Looking at the 12 animals, there is a conspicuous lack of the cat. The dog is there, so why not the cat? There is actually a story to explain this. It goes that the cat asked the rat to wake him up on the day of the big race. The rat, being aware of the cat's speed, goes to the race without waking up the cat. Having been betrayed, the cat now spends its days chasing the rat as payback.

The animal that came in first place was surprisingly the smallest as well: the rat. Having tricked the cat, the rat now used its cunning to win the race by hopping on the back of the ox as it paddled across the river. The ox came in second, with the tiger in third, then the rabbit, and so on. The goat, monkey and rooster helped each other in getting across the river, so people under those signs have an affinity for each other. The dog finished 11th because it wanted to wade in the water and take a bath. The pig came in last after it took a break to enjoy a snack and nap.

Interestingly enough, the cat appears in the Vietnamese Zodiac, in place of the rabbit. As a lover of both cats and rabbits, I am slightly bummed that they aren't together in the same zodiac.

Due to the widespread influence of Chinese culture, neighboring countries have adopted the Chinese zodiac, with slight variations. In the Vietnamese zodiac, the water buffalo replaces the ox; similarly in the Japanese zodiac, the wild boar takes the place of the pig. Because the Chinese characters for certain animals do not take into account differences in genus, the rat will often be translated as mouse, and the sheep may be called goat or ram.

Influence On Our Lives

Horoscopes according to the Chinese Zodiac are quite similar to western horoscopes in that they are chiefly concerned with the personal matters of love, money, and health.The Chinese believed that many aspects of human life are governed by the interrelationship between the animals and their human counterparts. One major ways this plays out is in our compatibility in our interaction with others. Be it social, romantic, or business relationships, zodiac signs play a big part in whether people will get along. Check out the compatibility chart below.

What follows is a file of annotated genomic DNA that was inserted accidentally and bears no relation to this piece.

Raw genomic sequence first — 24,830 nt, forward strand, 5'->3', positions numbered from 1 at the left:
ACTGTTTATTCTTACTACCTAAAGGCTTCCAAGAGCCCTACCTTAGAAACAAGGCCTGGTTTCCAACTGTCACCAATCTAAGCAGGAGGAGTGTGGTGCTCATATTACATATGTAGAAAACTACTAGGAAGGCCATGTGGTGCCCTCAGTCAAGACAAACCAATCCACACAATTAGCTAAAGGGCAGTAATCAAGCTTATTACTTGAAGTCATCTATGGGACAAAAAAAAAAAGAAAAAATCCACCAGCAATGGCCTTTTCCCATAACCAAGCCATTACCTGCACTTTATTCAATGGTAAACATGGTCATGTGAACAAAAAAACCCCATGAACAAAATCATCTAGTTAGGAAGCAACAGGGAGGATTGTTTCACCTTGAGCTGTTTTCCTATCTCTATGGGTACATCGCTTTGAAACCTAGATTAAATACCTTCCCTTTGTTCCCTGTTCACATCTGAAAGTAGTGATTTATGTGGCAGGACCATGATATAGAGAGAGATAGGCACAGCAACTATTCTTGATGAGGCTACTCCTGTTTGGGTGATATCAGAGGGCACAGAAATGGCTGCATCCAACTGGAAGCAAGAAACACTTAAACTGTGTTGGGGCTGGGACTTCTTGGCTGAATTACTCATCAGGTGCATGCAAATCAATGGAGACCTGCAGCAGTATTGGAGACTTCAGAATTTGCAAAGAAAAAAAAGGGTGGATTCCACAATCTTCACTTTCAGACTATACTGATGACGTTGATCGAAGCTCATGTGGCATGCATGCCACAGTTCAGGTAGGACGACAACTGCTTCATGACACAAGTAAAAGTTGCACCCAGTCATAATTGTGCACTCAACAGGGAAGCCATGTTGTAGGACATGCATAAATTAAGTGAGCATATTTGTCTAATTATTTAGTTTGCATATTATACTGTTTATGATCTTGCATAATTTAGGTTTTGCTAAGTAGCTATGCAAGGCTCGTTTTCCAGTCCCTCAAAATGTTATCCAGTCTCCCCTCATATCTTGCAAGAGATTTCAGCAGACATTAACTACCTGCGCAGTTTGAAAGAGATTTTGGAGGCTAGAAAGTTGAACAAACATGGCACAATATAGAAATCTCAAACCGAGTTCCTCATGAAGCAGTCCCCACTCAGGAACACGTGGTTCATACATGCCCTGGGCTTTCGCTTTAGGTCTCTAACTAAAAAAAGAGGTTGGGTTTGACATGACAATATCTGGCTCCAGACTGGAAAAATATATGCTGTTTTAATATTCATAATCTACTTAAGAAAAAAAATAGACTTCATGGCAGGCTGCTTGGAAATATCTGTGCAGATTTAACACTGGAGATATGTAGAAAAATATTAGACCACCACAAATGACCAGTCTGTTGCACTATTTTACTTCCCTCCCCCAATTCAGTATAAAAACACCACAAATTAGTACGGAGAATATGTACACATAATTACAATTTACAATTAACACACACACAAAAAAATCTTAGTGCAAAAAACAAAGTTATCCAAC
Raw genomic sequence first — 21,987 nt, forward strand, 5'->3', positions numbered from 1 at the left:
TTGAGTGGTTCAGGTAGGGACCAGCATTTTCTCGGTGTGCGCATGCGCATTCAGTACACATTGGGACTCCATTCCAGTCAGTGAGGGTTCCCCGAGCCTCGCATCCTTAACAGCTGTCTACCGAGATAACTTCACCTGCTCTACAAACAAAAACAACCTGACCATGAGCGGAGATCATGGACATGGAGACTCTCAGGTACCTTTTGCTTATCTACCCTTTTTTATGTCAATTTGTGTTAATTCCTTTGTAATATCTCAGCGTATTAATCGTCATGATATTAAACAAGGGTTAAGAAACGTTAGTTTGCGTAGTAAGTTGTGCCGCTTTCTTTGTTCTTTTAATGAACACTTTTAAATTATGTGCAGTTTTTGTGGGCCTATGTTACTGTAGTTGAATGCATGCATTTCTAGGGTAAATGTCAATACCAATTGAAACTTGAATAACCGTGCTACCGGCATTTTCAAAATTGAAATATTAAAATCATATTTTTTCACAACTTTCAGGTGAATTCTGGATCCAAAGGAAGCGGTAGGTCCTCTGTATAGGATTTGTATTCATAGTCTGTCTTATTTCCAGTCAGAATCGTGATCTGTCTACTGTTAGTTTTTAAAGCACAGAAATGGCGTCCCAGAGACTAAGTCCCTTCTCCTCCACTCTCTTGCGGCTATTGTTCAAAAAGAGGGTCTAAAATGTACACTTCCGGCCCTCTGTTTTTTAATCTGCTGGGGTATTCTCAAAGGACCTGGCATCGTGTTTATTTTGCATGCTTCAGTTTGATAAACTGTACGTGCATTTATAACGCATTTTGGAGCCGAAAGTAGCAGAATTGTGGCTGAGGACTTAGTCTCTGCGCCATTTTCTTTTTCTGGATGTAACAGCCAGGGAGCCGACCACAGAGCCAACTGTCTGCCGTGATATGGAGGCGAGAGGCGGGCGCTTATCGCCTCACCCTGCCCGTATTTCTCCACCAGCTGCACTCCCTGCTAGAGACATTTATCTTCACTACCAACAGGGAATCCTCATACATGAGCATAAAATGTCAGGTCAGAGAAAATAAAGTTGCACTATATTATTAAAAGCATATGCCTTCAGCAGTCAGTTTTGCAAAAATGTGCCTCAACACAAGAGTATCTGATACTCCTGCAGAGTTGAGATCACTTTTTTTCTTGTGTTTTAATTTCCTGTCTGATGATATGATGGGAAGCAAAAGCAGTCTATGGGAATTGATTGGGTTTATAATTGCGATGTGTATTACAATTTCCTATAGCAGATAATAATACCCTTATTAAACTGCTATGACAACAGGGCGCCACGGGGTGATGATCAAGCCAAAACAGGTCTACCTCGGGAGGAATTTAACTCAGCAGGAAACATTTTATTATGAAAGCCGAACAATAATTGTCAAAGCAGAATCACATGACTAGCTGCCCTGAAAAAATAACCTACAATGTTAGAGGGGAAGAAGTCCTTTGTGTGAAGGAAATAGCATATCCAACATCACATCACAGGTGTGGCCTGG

Each of the zodiac sign have qualities that affect our personality, based on the demeanor of the animals. For example, people born under the year of the dragon are perceived as being natural leaders due to the strength and reverence for the animal of the sign. Rabbit people tend to avoid conflict, in accordance with rabbit's peaceful nature.

The year of your zodiac sign rolls around every 12 years (when you're 12, 24, 36, and so forth), and that year is known as 本命年(bén mìng nián), or "year of origin life." According to tradition, that year of your own sign is actually one of bad luck. During these crucial years, you have to be on your toes and make careful decisions. One thing people recommend you do is to wear red, a fortuitous color, as often as possible to ward off the bad luck. Another possible defense during this shaky year would be to wear lucky jade jewelry on the left side of your body. The catch is that the jewelry has to be a gift from another person; you cannot generate your own luck by buying yourself things, unfortunately.

Show Off Your Sign

Now that you've found out more about the significance of the Chinese zodiac, what's your sign? Keep in mind that the lunar calendar does not align directly with our regular calendar, so people born in January actually below to the sign of the previous year. Be sure that consult a lunar calendar to find out exactly which sign you fall under. Do you find the animal in some way reflect who you are? Please let us what sign you belong to in the survey below. If you would like to show off your Chinese zodiac animal sign, we offer cute items for that express purpose.

Rilakkuma, the popular San-X character, loves to dress up as other animals. For the recent Lunar New Year, he appeared in plush toy form with the character dressing up as the 12 animals of the zodiac. You can get the corresponding plush for each of your family member's zodiac sign for nice, soft way to display your Chinese zodiac alignment.

We also have zodiac animal mini mugs. Each of these miniature cups include an adorable illustration drawn in simple black and white that shows off the charm and personality of each animal.To see all of our Chinese Zodiac-themed products, simply type "zodiac" into our search bar.

There is a reason why the popularity of the Chinese zodiac animals has endured. On the whole, people are basically self-centered. We love to find out more about ourselves, and zodiac signs, whether the Greek or Chinese version, offers us an opportunity to analyze ourselves and those around us. Our fate on this earth will always matter to us, and because of that, the animals of the Chinese zodiac will remain relevant as well.